The ASA’s new digital remit kicks into life on March 1 and the ASA is doing its best to answer queries from various industries including the health food and supplements sectors – hence the workshop and similar ones that will follow.
Yesterday’s meeting featured calls for the ASA Committee of Advertising Practice(CAP) to make public any guidance it possesses to implement the new rules which mean in essence the same rules will apply to web marketing as other mediums such as print and television.
A PepsiCo spokesperson said there was not enough guidance to become compliant by March 1 and questioned why more detailed guidance had not been released.
There was also discussion about how websites would be viewed that were not based in the UK, with advertising bodies in other countries being looked to as a first port of call.
But in general an ad-hoc approach was being pursued, the ASA said.
“We are taking a case-by-case approach at the moment as, along with bodies the world over, we can’t pretend to have all the answers,” CAP code policy manager Malcom Phillips told NutraIngredients.
He said the e-retail, computers and broadband services and leisure industries had raised the most red flags so far, but most industries, including food and supplements, had featured in the 4000+ complaints the ASA had received about online advertising since 2008.
He said the ASA did not expect an enforcement frenzy come March.
“Most of the big companies have applied the code for some time,” he said. “There is variety out there in terms of potential breaches of the Code. The food sector has not been a massive source of complaints so far.”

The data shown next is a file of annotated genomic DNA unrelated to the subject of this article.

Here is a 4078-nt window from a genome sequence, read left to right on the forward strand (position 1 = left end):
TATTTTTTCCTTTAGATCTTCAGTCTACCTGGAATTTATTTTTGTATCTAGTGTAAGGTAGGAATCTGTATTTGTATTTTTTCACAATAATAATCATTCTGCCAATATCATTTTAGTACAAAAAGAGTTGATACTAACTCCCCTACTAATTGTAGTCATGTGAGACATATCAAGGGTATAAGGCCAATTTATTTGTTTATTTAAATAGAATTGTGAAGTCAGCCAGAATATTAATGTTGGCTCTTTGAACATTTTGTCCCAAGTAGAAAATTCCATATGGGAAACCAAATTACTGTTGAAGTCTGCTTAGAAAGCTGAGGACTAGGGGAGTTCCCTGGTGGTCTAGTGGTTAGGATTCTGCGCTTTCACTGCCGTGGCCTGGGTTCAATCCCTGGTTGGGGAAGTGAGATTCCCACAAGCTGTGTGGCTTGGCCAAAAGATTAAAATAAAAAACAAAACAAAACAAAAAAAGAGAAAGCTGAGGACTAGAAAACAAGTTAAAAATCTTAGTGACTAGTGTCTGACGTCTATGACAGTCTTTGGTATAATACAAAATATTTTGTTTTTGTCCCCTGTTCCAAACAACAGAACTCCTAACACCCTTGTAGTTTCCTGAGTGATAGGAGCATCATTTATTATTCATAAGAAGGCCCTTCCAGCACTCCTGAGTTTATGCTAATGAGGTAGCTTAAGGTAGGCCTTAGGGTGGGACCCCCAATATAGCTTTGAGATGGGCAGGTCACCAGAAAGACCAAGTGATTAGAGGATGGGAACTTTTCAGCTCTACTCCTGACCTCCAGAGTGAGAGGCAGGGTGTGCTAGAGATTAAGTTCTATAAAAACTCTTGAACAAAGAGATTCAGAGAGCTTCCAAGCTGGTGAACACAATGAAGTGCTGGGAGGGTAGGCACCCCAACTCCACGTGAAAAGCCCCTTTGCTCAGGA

But UK-based health claims consultant, Mark Tallon, PhD, from NutriSciences, was at the meeting and said many companies could be in for a rude shock if their web marketing materials are scrutinised by the ASA after March 1.
“What criteria they use will have major implications for the UK and US online marketing campaigns,” he said.
“He continued, although some case law is already in place relating to the ‘principle of reception’ and the ‘e-Commerce Directive’, little direct food law precident is evident.”
He added: “In light of the increasing scrutiny over online advertiing and in light of the EU nutrition and health claims regulation, companines must now not only look to on-pack, hard copy and traditional broadcast mediums with regards to legislative compliance, but also to digital marketing strategies if they are to avoid the ‘name and shame’ approach adopted by the ASA.”
A scan of corporate websites and social networking tools conducted by NutraIngredients reveals a plethora of messages that contravene EU health claim laws, which the ASA will be able to rule on from March 1, 2011.
The ASA will work with search engines proposes two sanctions against those that fail to comply with its rulings:
- Removal of paid-for search advertising – ads that link to the page hosting the non-compliant marketing communication may be removed with the agreement of the search engines.
- ASA paid-for search advertisements - the ASA could place advertisements online highlighting an advertiser‟s continued non-compliance.
Search behemoth Google has donated £200,000 (€240,000) in seed capital for the project and the industry through online search and media agencies have agreed to donate 0.1 per cent of its search advertising spend to fund the ASA expansion – expected to raise another £700,000 (€841,000).
CAP Chairman Andrew Brown added: “Extending the online remit of the ASA has been a top priority for UK industry over the last couple of years. Our aim has been to extend further in the online world the principles that are already well established in our system, namely those of effective consumer protection and fair competition.”
NutraIngredients health claims 2010
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